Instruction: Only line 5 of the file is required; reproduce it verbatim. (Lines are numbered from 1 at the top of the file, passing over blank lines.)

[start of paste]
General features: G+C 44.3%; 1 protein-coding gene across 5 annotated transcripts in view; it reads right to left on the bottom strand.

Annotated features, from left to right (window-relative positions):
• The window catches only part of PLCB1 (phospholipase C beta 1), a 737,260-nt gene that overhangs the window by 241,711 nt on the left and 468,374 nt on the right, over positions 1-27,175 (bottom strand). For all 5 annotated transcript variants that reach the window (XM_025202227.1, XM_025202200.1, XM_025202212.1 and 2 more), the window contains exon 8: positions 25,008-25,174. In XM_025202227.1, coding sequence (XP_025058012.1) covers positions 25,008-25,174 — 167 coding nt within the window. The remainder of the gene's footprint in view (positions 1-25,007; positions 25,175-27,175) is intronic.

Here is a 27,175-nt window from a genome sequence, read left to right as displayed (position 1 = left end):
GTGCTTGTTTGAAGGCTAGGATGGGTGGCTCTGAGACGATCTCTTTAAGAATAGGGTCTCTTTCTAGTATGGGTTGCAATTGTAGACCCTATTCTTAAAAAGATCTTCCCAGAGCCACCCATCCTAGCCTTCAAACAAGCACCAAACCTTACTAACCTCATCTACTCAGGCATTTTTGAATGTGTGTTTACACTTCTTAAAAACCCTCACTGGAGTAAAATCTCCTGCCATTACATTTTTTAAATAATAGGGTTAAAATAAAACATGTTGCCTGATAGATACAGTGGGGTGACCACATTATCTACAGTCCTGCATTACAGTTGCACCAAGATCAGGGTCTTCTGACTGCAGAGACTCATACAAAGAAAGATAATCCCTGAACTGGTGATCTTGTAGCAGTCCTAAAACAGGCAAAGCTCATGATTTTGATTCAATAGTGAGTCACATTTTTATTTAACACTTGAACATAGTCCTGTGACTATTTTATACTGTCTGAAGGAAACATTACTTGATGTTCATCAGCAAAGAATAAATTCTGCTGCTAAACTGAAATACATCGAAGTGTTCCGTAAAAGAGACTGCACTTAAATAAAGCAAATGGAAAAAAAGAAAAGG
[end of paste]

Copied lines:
GTGCTTGTTTGAAGGCTAGGATGGGTGGCTCTGAGACGATCTCTTTAAGAATAGGGTCTCTTTCTAGTATGGGTTGCAATTGTAGACCCTATTCTTAAAAAGATCTTCCCAGAGCCACCCATCCTAGCCTTCAAACAAGCACCAAACCTTACTAACCTCATCTACTCAGGCATTTTTGAATGTGTGTTTACACTTCTTAAAAACCCTCACTGGAGTAAAATCTCCTGCCATTACATTTTTTAAATAATAGGGTTAAAATAAAACATGTTGCCTGATAGATACAGTGGGGTGACCACATTATCTACAGTCCTGCATTACAGTTGCACCAAGATCAGGGTCTTCTGACTGCAGAGACTCATACAAAGAAAGATAATCCCTGAACTGGTGATCTTGTAGCAGTCCTAAAACAGGCAAAGCTCATGATTTTGATTCAATAGTGAGTCACATTTTTATTTAACACTTGAACATAGTCCTGTGACTATTTTATACTGTCTGAAGGAAACATTACTTGATGTTCATCAGCAAAGAATAAATTCTGCTGCTAAACTGAAATACATCGAAGTGTTCCGTAAAAGAGACTGCACTTAAATAAAGCAAATGGAAAAAAAGAAAAGG